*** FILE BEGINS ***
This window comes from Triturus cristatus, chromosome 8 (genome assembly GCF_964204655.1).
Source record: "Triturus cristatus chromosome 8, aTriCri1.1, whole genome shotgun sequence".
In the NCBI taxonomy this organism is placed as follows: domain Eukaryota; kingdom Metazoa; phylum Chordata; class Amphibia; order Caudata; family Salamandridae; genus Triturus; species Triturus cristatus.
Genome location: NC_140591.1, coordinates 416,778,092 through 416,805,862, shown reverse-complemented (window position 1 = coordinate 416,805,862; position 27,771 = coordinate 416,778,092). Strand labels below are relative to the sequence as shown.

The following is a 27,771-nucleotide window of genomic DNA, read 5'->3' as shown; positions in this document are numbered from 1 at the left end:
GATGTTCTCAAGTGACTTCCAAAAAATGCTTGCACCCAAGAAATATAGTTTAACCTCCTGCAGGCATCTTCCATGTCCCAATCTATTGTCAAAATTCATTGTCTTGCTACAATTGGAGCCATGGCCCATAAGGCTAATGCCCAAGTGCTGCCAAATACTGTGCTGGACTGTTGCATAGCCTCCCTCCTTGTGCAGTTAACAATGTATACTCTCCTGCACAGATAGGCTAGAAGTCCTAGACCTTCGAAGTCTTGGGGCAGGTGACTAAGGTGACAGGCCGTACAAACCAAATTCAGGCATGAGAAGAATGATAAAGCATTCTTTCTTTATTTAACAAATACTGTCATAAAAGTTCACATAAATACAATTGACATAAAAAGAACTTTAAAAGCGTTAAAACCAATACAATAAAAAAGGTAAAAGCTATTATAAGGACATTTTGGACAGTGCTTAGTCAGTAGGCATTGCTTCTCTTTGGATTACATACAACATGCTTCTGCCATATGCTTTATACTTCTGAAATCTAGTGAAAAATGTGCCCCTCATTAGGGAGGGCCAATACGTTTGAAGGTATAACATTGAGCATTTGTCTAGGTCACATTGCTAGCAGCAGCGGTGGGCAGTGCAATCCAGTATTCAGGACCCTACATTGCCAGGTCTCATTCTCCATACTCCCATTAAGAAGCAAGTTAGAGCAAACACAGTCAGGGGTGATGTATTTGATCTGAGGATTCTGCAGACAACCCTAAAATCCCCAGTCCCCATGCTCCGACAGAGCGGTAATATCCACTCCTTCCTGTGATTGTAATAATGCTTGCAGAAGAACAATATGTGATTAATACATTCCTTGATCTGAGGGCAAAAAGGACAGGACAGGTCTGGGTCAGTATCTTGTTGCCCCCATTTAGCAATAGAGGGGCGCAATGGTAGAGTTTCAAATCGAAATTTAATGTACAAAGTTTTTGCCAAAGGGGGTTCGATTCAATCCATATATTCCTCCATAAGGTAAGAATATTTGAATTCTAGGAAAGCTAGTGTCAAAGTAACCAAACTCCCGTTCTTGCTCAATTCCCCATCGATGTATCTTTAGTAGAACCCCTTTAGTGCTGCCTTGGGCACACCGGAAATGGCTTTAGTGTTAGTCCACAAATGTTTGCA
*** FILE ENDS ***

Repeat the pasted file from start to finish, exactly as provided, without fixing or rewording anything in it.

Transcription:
This window comes from Triturus cristatus, chromosome 8 (genome assembly GCF_964204655.1).
Source record: "Triturus cristatus chromosome 8, aTriCri1.1, whole genome shotgun sequence".
In the NCBI taxonomy this organism is placed as follows: domain Eukaryota; kingdom Metazoa; phylum Chordata; class Amphibia; order Caudata; family Salamandridae; genus Triturus; species Triturus cristatus.
Genome location: NC_140591.1, coordinates 416,778,092 through 416,805,862, shown reverse-complemented (window position 1 = coordinate 416,805,862; position 27,771 = coordinate 416,778,092). Strand labels below are relative to the sequence as shown.

The following is a 27,771-nucleotide window of genomic DNA, read 5'->3' as shown; positions in this document are numbered from 1 at the left end:
GATGTTCTCAAGTGACTTCCAAAAAATGCTTGCACCCAAGAAATATAGTTTAACCTCCTGCAGGCATCTTCCATGTCCCAATCTATTGTCAAAATTCATTGTCTTGCTACAATTGGAGCCATGGCCCATAAGGCTAATGCCCAAGTGCTGCCAAATACTGTGCTGGACTGTTGCATAGCCTCCCTCCTTGTGCAGTTAACAATGTATACTCTCCTGCACAGATAGGCTAGAAGTCCTAGACCTTCGAAGTCTTGGGGCAGGTGACTAAGGTGACAGGCCGTACAAACCAAATTCAGGCATGAGAAGAATGATAAAGCATTCTTTCTTTATTTAACAAATACTGTCATAAAAGTTCACATAAATACAATTGACATAAAAAGAACTTTAAAAGCGTTAAAACCAATACAATAAAAAAGGTAAAAGCTATTATAAGGACATTTTGGACAGTGCTTAGTCAGTAGGCATTGCTTCTCTTTGGATTACATACAACATGCTTCTGCCATATGCTTTATACTTCTGAAATCTAGTGAAAAATGTGCCCCTCATTAGGGAGGGCCAATACGTTTGAAGGTATAACATTGAGCATTTGTCTAGGTCACATTGCTAGCAGCAGCGGTGGGCAGTGCAATCCAGTATTCAGGACCCTACATTGCCAGGTCTCATTCTCCATACTCCCATTAAGAAGCAAGTTAGAGCAAACACAGTCAGGGGTGATGTATTTGATCTGAGGATTCTGCAGACAACCCTAAAATCCCCAGTCCCCATGCTCCGACAGAGCGGTAATATCCACTCCTTCCTGTGATTGTAATAATGCTTGCAGAAGAACAATATGTGATTAATACATTCCTTGATCTGAGGGCAAAAAGGACAGGACAGGTCTGGGTCAGTATCTTGTTGCCCCCATTTAGCAATAGAGGGGCGCAATGGTAGAGTTTCAAATCGAAATTTAATGTACAAAGTTTTTGCCAAAGGGGGTTCGATTCAATCCATATATTCCTCCATAAGGTAAGAATATTTGAATTCTAGGAAAGCTAGTGTCAAAGTAACCAAACTCCCGTTCTTGCTCAATTCCCCATCGATGTATCTTTAGTAGAACCCCTTTAGTGCTGCCTTGGGCACACCGGAAATGGCTTTAGTGTTAGTCCACAAATGTTTGCA